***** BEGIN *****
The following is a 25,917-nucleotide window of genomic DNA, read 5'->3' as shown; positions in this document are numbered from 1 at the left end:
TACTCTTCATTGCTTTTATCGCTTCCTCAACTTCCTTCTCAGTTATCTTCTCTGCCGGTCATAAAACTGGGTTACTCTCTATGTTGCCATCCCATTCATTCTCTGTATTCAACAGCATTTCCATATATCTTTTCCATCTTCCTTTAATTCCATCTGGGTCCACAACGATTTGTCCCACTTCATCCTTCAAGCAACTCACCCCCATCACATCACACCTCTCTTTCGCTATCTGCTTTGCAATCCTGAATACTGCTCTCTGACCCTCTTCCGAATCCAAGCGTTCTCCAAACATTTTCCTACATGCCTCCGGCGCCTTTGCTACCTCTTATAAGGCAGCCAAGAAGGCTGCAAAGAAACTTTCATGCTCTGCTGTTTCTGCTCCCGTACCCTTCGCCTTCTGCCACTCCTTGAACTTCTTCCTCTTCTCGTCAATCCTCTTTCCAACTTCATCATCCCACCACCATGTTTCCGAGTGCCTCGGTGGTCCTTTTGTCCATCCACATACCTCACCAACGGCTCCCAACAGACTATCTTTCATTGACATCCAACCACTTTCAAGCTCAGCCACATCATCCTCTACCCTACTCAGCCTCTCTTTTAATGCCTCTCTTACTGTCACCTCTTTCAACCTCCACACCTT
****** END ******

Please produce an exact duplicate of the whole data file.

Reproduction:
The following is a 25,917-nucleotide window of genomic DNA, read 5'->3' as shown; positions in this document are numbered from 1 at the left end:
TACTCTTCATTGCTTTTATCGCTTCCTCAACTTCCTTCTCAGTTATCTTCTCTGCCGGTCATAAAACTGGGTTACTCTCTATGTTGCCATCCCATTCATTCTCTGTATTCAACAGCATTTCCATATATCTTTTCCATCTTCCTTTAATTCCATCTGGGTCCACAACGATTTGTCCCACTTCATCCTTCAAGCAACTCACCCCCATCACATCACACCTCTCTTTCGCTATCTGCTTTGCAATCCTGAATACTGCTCTCTGACCCTCTTCCGAATCCAAGCGTTCTCCAAACATTTTCCTACATGCCTCCGGCGCCTTTGCTACCTCTTATAAGGCAGCCAAGAAGGCTGCAAAGAAACTTTCATGCTCTGCTGTTTCTGCTCCCGTACCCTTCGCCTTCTGCCACTCCTTGAACTTCTTCCTCTTCTCGTCAATCCTCTTTCCAACTTCATCATCCCACCACCATGTTTCCGAGTGCCTCGGTGGTCCTTTTGTCCATCCACATACCTCACCAACGGCTCCCAACAGACTATCTTTCATTGACATCCAACCACTTTCAAGCTCAGCCACATCATCCTCTACCCTACTCAGCCTCTCTTTTAATGCCTCTCTTACTGTCACCTCTTTCAACCTCCACACCTT